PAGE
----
Falling lumber and a health-care divergence: Here’s what could drive the market on Wednesday

As all major U.S. stock markets closed the trading session slightly lower on Tuesday, Miller Tabak equity strategist Matt Maley broke down what he is watching for on Wednesday.

1. Lumbering lower

The price of lumber has fallen more than 8 percent over the last month, recently dropping to its 200-day moving average. Maley is watching lumber's movement as it's directly correlated to housing stocks; he looks specifically to the Dow Jones homebuilder exchange-traded fund.

"We've gotten some weak data from the housing industry lately. The ITB housing ETF just bounced off its 50-day moving average, but if lumber continues to decline it could lead to some weakness in the housing group," Maley said Tuesday on CNBC's "Trading Nation."

Indeed, the most recent mortgage application data showed a drop as housing inventory falls across the country.

This despite homebuilder sentiment hovering near the highest level since the recession, according to the National Association of Home Builders.

2. Stuck in transit

Transportation stocks have lagged the Dow this year, Maley pointed out. He is watching specifically the S&P rail index and an airline index, the XAL, to track whether the Dow Jones transportation index can see upside.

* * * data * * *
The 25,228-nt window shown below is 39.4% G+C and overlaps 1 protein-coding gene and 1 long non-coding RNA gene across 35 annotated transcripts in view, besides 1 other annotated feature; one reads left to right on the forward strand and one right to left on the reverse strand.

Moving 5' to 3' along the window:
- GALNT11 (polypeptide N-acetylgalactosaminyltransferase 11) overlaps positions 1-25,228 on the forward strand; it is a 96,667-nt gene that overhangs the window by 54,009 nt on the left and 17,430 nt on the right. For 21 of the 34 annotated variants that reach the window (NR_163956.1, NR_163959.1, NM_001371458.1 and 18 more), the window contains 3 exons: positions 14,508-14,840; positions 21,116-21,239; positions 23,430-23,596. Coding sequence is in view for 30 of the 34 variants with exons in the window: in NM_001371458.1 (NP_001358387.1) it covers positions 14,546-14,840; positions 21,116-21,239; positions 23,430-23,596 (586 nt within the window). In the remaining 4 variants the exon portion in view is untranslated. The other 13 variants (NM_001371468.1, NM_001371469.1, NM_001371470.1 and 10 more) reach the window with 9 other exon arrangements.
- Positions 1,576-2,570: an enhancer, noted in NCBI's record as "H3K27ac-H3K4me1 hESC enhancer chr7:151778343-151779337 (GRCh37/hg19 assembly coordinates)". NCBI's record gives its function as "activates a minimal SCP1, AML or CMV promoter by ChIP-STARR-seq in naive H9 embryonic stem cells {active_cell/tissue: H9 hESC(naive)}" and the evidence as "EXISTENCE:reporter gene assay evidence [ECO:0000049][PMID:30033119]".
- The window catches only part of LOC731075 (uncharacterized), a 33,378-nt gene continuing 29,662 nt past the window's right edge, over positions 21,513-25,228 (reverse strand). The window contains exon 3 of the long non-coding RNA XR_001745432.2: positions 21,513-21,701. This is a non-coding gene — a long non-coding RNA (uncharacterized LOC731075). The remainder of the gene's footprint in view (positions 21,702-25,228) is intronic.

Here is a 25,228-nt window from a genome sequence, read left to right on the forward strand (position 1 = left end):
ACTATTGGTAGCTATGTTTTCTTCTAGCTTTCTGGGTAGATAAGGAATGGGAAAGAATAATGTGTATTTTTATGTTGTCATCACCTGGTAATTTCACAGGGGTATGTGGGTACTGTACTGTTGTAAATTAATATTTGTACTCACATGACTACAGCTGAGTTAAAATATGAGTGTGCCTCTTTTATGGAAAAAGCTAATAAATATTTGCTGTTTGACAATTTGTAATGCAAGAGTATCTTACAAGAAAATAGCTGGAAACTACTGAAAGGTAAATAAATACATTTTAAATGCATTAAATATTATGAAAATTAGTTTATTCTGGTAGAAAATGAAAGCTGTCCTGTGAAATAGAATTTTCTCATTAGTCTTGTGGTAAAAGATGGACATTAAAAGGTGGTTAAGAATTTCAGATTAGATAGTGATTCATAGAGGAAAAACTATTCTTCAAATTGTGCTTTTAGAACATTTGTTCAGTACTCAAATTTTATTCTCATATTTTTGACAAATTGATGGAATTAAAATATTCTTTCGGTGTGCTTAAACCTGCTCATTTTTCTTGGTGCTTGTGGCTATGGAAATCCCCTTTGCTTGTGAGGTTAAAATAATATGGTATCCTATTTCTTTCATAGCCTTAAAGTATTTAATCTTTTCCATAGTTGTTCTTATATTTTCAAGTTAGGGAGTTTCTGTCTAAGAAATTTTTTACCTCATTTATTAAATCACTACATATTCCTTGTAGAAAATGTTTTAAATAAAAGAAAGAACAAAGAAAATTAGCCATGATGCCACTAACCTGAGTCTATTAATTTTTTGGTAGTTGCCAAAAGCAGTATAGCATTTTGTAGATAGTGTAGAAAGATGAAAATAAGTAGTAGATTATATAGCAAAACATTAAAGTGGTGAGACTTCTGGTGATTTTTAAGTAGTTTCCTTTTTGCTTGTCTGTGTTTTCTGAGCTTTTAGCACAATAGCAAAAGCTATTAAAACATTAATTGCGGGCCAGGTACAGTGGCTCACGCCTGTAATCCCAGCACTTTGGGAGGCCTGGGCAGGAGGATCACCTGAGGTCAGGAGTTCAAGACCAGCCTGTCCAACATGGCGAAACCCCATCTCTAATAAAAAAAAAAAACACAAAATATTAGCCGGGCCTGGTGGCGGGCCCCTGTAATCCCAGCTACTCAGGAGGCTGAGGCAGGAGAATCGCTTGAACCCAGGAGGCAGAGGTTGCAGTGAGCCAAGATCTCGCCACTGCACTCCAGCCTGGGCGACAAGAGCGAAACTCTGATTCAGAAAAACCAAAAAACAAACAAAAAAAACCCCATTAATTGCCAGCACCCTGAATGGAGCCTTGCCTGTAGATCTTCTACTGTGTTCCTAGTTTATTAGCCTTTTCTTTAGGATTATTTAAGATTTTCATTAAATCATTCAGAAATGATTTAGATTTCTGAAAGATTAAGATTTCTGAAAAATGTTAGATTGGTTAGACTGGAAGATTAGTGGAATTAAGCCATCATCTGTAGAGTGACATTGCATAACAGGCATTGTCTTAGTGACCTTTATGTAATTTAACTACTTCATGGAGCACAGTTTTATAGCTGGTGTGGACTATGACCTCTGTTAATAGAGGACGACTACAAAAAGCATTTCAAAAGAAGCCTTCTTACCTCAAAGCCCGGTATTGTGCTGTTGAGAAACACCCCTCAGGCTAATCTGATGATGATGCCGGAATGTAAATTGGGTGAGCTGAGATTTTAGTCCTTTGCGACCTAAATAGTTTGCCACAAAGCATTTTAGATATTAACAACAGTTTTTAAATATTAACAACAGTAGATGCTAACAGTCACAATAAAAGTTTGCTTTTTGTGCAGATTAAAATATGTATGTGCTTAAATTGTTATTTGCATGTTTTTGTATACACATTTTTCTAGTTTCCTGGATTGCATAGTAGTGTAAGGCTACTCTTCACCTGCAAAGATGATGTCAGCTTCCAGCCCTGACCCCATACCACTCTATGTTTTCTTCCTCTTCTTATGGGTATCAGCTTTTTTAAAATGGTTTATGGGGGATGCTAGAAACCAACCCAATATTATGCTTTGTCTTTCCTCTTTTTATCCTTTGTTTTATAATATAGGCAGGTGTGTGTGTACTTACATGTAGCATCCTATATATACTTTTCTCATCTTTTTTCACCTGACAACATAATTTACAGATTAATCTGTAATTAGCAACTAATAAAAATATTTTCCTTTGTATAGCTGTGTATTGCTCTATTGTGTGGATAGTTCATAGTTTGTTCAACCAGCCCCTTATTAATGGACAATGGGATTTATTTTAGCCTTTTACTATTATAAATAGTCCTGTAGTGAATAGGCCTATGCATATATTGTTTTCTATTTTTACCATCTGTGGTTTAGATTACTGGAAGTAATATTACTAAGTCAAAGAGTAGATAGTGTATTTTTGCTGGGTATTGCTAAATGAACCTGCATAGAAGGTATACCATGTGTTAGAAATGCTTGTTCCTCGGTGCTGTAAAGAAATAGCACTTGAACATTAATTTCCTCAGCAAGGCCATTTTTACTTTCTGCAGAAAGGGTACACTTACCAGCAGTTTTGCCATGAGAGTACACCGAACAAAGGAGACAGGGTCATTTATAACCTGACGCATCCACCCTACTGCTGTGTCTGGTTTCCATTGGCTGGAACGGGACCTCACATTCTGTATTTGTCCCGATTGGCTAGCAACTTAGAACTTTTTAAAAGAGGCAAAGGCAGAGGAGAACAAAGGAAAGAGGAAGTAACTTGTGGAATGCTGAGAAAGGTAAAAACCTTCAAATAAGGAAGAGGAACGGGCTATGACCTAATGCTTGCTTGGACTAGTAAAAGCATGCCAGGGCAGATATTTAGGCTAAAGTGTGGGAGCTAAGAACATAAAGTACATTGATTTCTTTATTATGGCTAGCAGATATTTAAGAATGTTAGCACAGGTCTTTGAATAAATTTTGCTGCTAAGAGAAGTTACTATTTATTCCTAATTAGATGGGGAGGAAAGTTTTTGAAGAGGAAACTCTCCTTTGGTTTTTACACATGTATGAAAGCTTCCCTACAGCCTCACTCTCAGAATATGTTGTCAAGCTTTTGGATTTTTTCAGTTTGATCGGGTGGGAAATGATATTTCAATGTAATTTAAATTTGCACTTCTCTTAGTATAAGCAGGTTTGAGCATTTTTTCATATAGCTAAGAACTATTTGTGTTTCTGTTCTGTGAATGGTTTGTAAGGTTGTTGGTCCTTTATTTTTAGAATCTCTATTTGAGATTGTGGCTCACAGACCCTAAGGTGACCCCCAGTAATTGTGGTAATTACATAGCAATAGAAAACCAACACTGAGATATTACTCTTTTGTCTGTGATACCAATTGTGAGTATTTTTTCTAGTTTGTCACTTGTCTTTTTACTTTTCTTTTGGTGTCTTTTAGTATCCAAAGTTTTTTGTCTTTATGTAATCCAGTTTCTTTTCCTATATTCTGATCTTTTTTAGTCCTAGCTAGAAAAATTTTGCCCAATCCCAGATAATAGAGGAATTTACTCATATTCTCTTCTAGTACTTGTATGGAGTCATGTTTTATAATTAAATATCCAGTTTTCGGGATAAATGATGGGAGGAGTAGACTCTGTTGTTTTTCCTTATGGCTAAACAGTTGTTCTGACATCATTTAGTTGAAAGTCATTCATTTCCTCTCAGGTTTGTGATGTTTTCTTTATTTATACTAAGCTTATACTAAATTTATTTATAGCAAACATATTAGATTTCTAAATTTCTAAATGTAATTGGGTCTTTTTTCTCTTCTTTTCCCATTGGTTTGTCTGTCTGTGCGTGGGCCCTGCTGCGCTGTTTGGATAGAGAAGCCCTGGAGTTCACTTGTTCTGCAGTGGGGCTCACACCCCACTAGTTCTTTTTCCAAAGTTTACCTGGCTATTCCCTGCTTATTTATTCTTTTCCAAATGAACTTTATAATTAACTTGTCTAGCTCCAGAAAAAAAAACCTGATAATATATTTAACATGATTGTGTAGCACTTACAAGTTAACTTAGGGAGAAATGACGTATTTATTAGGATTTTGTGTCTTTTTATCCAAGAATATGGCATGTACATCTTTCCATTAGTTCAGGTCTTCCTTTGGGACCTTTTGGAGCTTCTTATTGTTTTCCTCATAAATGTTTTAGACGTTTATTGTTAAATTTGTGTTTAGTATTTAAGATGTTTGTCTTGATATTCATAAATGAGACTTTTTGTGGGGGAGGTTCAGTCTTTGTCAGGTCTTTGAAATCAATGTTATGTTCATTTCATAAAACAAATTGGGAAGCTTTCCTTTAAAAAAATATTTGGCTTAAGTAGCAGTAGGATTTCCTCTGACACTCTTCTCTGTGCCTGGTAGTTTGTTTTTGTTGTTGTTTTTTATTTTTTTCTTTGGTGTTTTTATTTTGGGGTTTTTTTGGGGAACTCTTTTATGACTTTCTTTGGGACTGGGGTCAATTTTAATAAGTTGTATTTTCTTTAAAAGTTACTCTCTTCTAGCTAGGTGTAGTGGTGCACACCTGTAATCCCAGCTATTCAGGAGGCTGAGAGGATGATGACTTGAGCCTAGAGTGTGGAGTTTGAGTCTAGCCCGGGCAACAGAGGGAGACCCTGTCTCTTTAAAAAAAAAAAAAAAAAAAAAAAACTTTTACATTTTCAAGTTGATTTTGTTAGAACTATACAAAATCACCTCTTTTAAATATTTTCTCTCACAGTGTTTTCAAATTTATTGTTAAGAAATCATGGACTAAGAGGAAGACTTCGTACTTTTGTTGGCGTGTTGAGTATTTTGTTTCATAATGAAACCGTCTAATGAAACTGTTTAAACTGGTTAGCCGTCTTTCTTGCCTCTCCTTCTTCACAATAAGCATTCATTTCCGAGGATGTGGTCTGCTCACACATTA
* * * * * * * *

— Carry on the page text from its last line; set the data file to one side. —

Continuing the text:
Until recently, the railroad stocks have lagged transport names; the S&P rail index is now making new all-time highs. Additionally, the XAL is making multiyear highs.

If those indices "can see more upside follow-through, it could help the transportation index play catch-up in the near future," Maley said.

3. Biotech double-check

Maley is watching movement in biotech and health-care-related stocks. One popular health-care exchange-traded fund, the XLV, made a new all-time high last week, Maley pointed out, but one large biotech ETF, the IBB, is still lagging.

"Since this is a divergence that's only a few days old, this is not a big concern yet. In fact, the IBB is within shouting distance of its own key resistance level of $300," Maley said.

The $300 mark is precisely the level that has "stopped" the rally a handful of times in the past year, Maley said. If the fund can finally break above that level, the group as a whole should see upside.

The IBB closed slightly lower on Tuesday, at $292.80.


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Sara Eisen joined CNBC in December 2013 as a correspondent, focusing on the global consumer. She is co-anchor of the 10AM ET hour of CNBC's "Squawk on the Street" (M-F, 9AM-11AM ET), broadcast from Post 9 at the New York Stock Exchange.

In March 2018, Eisen was named co-anchor of CNBC's "Power Lunch" (M-F, 1PM-3PM ET), which broadcasts from CNBC Global Headquarters in Englewood Cliffs, N.J.

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